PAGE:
Even though this is just a Game Boy title, Castlevania II: Belmont’s Revenge features a wide array of monsters and bosses to fight. What I remember quite fondly are the rolling eyeballs. I was a little shocked when I first played this game as a kid and was faced with these enemies.
From a gameplay perspective, the notable ones are those that do more than just deal damage to you. There’s an enemy that shoots large balls at you. If they hit you, you’ll take damage and lose a whip upgrade. Another enemy will deplete your hearts when they hit you. A different sound effect plays when special enemies hit you, so you’ll know that something bad happened.
I don’t want to talk about the boss battles in too much detail to avoid spoilers for anyone who wants to go into this game blind. But I loved each one of the bosses in this game. With a full health bar, they’re a bit too easy. But you probably won’t make it to them with full health, unless you’re really good at this game. In that aspect, I think they’re pretty balanced.
Visuals, Sounds, and Presentation
Castlevania II: Belmont’s Revenge is generally good in terms of graphics. I especially love how stages look. Both foreground and background elements are quite detailed. Enemy sprites are quite detailed too, especially the bosses. What I can’t give this game a pass on is Christopher Belmont’s sprite. It’s okay when it comes to detail, but it lacks animation frames for walking. He seriously walks like he’s in an LCD game. I know that the NES Belmont is also like that, but I have to call it out.
When it comes to music, what you can expect from Konami? Of course this game has an excellent soundtrack! I’m not an expert on Castlevania themes so I don’t know if any of the tracks in this game are remixes, but they all fit the franchise and this game specifically. They’re such a treat to listen to. I replayed this game just because of the music, to be quite honest.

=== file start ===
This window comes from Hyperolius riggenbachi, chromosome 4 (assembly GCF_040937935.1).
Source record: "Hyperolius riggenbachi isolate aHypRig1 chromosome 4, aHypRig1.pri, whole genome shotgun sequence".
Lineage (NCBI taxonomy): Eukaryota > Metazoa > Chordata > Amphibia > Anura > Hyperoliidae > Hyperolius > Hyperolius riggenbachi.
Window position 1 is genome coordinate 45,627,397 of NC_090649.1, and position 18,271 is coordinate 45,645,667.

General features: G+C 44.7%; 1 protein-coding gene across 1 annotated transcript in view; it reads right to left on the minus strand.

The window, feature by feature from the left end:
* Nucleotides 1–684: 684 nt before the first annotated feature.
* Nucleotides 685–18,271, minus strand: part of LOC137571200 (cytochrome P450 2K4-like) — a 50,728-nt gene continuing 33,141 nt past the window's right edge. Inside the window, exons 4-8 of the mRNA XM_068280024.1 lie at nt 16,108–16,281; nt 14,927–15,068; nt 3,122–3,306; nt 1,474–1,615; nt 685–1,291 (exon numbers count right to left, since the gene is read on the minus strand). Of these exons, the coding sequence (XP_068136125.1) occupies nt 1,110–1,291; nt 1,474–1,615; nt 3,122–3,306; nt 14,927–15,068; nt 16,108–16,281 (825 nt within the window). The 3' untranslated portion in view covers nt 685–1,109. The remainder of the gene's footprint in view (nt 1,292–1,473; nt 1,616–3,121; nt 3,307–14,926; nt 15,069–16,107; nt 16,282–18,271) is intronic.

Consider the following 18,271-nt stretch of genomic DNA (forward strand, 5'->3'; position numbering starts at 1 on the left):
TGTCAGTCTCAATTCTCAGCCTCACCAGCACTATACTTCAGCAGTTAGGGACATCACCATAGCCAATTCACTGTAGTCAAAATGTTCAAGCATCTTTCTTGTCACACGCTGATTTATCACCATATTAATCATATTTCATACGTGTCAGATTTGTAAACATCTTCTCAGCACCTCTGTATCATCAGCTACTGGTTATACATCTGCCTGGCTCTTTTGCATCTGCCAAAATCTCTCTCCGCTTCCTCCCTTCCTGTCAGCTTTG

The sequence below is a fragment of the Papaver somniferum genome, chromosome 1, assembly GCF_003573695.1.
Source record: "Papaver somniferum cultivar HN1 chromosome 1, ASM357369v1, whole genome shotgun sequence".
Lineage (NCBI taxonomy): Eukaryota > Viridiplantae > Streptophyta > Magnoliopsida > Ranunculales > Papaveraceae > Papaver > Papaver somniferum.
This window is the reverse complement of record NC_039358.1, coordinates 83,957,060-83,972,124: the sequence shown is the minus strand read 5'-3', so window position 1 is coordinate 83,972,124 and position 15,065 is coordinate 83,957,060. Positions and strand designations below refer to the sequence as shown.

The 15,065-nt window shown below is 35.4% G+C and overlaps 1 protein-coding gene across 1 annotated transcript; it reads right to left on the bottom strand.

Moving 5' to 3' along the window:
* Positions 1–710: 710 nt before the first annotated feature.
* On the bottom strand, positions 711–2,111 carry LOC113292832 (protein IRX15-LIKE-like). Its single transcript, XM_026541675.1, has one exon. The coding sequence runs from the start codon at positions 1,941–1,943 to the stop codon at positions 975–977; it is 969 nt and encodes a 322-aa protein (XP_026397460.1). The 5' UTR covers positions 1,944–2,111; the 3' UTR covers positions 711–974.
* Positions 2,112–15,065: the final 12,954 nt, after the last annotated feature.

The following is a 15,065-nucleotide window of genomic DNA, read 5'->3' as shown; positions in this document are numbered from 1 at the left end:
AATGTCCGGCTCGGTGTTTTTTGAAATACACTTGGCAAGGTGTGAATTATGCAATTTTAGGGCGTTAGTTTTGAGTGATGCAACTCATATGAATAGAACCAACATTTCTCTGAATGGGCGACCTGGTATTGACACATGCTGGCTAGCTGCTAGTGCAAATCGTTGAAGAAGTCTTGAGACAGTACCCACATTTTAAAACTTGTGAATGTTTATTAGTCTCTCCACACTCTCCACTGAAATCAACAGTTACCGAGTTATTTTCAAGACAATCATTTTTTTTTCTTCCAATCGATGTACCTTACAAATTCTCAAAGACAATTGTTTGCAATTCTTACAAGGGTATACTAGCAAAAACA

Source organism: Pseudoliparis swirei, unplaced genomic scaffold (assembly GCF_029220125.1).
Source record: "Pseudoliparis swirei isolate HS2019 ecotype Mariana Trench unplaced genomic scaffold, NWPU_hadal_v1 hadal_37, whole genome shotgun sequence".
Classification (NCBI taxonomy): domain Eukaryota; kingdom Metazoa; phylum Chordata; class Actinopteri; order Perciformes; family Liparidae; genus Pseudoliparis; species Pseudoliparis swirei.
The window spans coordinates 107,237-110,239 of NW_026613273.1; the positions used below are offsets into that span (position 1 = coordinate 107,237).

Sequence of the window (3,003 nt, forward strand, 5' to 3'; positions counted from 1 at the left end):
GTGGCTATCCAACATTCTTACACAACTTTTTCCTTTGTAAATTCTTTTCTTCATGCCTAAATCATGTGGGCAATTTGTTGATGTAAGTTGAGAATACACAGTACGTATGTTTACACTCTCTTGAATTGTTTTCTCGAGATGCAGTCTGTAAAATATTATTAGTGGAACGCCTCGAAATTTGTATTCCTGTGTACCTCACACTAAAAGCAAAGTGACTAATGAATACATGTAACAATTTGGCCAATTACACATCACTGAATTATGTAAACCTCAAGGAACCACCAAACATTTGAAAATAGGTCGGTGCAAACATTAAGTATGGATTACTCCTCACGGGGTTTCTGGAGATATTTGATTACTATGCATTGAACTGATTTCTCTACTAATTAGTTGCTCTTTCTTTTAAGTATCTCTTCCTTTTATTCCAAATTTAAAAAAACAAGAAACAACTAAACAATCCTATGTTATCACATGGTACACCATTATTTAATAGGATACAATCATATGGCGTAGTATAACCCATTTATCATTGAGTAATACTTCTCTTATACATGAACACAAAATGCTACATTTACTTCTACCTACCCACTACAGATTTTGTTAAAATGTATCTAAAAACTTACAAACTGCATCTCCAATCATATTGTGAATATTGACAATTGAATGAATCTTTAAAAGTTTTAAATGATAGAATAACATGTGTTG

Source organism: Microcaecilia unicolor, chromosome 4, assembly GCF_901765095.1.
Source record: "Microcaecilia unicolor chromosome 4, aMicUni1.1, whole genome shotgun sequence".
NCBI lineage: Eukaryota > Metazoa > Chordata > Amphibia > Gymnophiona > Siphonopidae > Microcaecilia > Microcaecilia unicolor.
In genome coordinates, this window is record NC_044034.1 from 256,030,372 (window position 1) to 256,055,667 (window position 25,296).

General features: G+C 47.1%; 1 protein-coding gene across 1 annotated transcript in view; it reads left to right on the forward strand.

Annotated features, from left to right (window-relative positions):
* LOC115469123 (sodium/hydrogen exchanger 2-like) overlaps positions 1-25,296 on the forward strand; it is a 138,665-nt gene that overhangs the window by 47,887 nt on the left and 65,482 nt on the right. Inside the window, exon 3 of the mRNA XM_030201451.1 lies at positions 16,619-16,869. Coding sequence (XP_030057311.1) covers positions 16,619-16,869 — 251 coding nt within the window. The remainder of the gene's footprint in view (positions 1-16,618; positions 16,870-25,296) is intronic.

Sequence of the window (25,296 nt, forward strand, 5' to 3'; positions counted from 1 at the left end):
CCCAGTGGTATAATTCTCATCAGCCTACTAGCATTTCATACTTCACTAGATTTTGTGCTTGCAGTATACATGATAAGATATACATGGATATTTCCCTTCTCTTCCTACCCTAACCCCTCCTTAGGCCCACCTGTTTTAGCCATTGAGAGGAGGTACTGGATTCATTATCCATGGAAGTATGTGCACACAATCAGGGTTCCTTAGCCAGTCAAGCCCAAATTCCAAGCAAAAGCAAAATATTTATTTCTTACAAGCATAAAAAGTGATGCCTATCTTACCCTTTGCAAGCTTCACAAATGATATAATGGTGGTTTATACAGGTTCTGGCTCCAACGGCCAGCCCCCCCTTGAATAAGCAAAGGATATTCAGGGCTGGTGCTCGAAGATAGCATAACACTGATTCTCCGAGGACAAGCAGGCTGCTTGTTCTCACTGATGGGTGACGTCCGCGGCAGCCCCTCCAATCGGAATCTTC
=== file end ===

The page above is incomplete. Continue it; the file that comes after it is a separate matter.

In terms of presentation, this game is quite lacking. The intro is just text without any accompanying images. There are no cutscenes in the game. Even the status bar is very basic. However, the lack of any presentation flourishes won’t detract from the experience. The game is just lacking that “Wow!” factor.
I can see why Castlevania II: Belmont’s Revenge is considered as the best Castlevania game on the Game Boy. The game is well-paced, has reasonable difficulty, and great stage and enemy design. The password system is quite handy, as well as the stage select option. It’s a little watered down, though. There are only two sub weapons and only six stages in the game. Castlevania veterans might see this as a negative.
But I don’t. I expected a lite version of the NES Castlevania games, and that’s what I got. This is definitely a must have for any Game Boy library or collection. Will it provide anything that other Castlevania games don’t have? No. But very few Game Boy games are worth playing over proper console games. So aside from Game Boy game collectors, I’d also recommend this game to someone who wants a quick Castlevania experience.
Click here to see the list of all the Game Boy video games that I’ve played, you might be interested in what I have to say about some of them!